Article 50 was included in the Lisbon Treaty to allow for an orderly withdrawal. There is the formal notification of withdrawal followed by continued membership for up to two years to allow for the details of withdrawal to be worked out. Once the actual withdrawal takes place, negotiations can then start on the future relations between the EU and the former member.

However, should a member state decide to unilaterally withdraw, the chances of negotiating a working relationship will be between zero and zilch until outstanding issues are sorted out. Even May, Fox, Davis and BoJo aren't that deluded as not to realise that.
 

McTell

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No
...

However, should a member state decide to unilaterally withdraw, the chances of negotiating a working relationship will be between zero and zilch until outstanding issues are sorted out. Even May, Fox, Davis and BoJo aren't that deluded as not to realise that.

Yes, it's the advice given by those who want it to fail. In 2020 the UK will still be in europe, trading with us all at some higher cost to them and us, and we can look forward to serbia and albania joining the EU before long. Instead of norway and switzerland.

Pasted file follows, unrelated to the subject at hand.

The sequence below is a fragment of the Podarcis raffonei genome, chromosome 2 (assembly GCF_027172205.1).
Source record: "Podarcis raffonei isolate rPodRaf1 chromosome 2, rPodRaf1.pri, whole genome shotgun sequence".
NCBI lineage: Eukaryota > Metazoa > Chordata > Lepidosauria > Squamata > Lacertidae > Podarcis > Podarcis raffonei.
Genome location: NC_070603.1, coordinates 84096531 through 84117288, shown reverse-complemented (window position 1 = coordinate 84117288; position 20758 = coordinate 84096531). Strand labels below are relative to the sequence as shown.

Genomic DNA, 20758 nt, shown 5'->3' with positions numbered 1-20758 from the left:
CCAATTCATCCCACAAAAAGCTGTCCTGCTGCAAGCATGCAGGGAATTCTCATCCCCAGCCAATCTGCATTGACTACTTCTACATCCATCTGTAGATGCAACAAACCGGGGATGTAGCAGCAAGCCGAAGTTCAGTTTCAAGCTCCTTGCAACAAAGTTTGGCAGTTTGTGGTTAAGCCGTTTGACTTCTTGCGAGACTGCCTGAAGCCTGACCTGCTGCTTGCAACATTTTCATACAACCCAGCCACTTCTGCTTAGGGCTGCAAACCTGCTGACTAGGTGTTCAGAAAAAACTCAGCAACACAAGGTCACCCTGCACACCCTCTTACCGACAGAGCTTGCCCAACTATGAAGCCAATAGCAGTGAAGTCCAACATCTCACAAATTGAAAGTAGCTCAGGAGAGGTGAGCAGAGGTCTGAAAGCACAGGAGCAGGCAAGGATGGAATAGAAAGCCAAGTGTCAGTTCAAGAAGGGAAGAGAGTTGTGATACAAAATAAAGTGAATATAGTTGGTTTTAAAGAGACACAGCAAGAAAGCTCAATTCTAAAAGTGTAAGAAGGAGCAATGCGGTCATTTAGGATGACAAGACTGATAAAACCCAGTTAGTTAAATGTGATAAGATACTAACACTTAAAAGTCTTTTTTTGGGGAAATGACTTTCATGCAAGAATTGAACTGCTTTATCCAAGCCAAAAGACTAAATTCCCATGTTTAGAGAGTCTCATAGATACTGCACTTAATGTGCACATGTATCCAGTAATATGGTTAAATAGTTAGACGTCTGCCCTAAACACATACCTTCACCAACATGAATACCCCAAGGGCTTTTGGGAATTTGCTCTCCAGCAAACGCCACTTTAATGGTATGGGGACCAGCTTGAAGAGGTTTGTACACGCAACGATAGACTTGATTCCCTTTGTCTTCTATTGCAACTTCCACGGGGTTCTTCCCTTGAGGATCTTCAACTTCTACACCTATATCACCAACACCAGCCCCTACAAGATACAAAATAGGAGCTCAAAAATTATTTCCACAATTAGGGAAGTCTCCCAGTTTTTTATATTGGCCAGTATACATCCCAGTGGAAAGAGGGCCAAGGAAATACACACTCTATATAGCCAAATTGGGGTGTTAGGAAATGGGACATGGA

Spirit Of Newgrange

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anyway its not really Brexit. Hopefully, its the dismantling of the whole EU.

any predictions for which country will go next ? i reckon somewhere in the South with a warm climate and massive debts.
 

Spanner Island

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I don't see there being much negotiating going on between when the UK triggers A50 and when they actually leave...

WTF are they going to talk about?

The 2 years is a period during which the UK extricates itself, at the end of which they're out and able to think about trade deals...

What's there to talk about?

I don't see it tbh.

If the EU is serious about what it says... the bottom line is that it's Brexit or no Brexit and Brexit means out and fully out... which will keep the Brexiteers happy at least.
 

Novos

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Spanner Island

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anyway its not really Brexit. Hopefully, its the dismantling of the whole EU.